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Eishes Chayil is a song sung traditionally on Friday nights. It's the last 22 verses of Mishlei/Proverbs. It speaks about a "Woman of Valor", and literally does nothing but sing her praises. Well, almost.

Every verse is about something admirable about this woman1, except for one verse, Mishlei 31:23 (Chabad.org):

כג. נוֹדָע בַּשְּׁעָרִים בַּעְלָהּ בְּשִׁבְתּוֹ עִם זִקְנֵי אָרֶץ

23: Her husband is known in the gates, when he sits with the elders of the land.

While this is nice and all, this seems a little out of place; how is this a praise of the Woman of Valor?

Bonus points if you find an explanation of why Shlomo Hamelech chose to phrase it this way, instead of just stating her praise directly.

Yes, this is a bit of a softball. But it was a real question that I had. Best answer wins.


1: Interpreted as referring to the Jewish woman, and also to the Shabbos and the Torah.

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1: ...or al pi pshat as a eulogy for Lemuel's mother (Metzudos and Ibn Ezra) –  Double AA Apr 21 '13 at 21:00
    
Why not say that it's a testament to her valor, having attracted and been wedded by a man of such standing? –  Tamir Evan Jul 25 at 15:43
    
also the verse "She seeks wool and linen, and works with her hands willingly" implies she is intentionally producing shatnez –  Clint Eastwood Jul 25 at 16:39

5 Answers 5

There are many interpretations. Here are a few.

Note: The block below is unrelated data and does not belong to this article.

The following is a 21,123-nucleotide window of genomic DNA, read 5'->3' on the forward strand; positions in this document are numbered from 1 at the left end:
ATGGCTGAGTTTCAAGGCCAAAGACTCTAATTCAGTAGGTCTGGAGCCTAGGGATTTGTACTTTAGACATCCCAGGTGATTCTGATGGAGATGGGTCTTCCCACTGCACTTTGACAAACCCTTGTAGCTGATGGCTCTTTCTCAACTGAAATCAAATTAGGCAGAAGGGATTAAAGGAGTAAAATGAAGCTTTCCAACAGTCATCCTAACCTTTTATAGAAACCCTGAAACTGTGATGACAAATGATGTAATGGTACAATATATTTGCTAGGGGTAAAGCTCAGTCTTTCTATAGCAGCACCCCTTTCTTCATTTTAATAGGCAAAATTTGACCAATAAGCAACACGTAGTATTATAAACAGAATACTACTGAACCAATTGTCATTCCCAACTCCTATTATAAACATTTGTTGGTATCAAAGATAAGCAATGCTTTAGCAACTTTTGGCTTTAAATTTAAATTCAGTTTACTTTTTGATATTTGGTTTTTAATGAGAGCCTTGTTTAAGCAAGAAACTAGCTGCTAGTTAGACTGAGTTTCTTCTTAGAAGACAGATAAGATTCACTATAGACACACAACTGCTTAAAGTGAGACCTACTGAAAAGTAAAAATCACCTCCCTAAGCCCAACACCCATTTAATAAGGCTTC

• Rashi connects the previous verse of making "beautiful bedspreads for herself; fine linen and purple wool are her raiment" with the this verse:

ניכר הוא בין חביריו מפני מלבושיו שהם נאים

He is recognizable among his peers because of his garments, which are beautiful.

The verse is not out of place, since he is known because of her handiwork.

  • Akeidat Yitzchak (Parashat Chai Sarah) equates the tzadik with his wife:

ולענין הנמשל הוא מבואר כי בעל האשה השלמה נודע בשערים, הם שערי צדק צדיקים יבואו בם לעולם החיים

The lesson is that the husband of a complete woman is known in the gates; they are the gates of righteousness that tzadikim come to in the world of the living.

  • Alsheich similarly attributes the elders's recognition of the husband with the wife:

הם הזקנים אשר בשער הסנהדרין ובתוכם נודע שהוא בעלה, כי לרוב חכמתו מכירים הכל ואומרים זה בעלה של פלונית לרוב חכמתו, שאומרים הכל הנה נודע וניכר הדבר, שזה בעלה של פלונית שזנה ופירנסה אותו ואת ביתו כדי שיעסוק בתורה שנים רבות, כי על כן הוא נודע ורשום בין זקני ארץ, כי הגדיל חכמה ובינה מאשר למד, בראותה כך מה עשתה

These elders are the ones at the gate of the Sanhedrin...and they say "This is the husband of a Mrs. X that fed and supported him and his home in order that he could engage in Torah for many years." And because of this he is known and listed among the elders of the land, since he increased in wisdom and understanding from what he learned and they thus see what she has done.

When we see the talmid chacham, Shlomo HaMelech seems to be saying, we should point to his wife, who made him what he is.

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In the Zohar it gives two related interpretations of this verse. First, the context it places this in is that this is a reference to The Jewish People as the Eishes Chayil. Within that, her husband is a reference to Hashem.

Known in the gates, the Zohar then gives two ways to understand. One is שערים related to the word השערה - estimation. We can't truly understand G-d, only have an approximate understanding.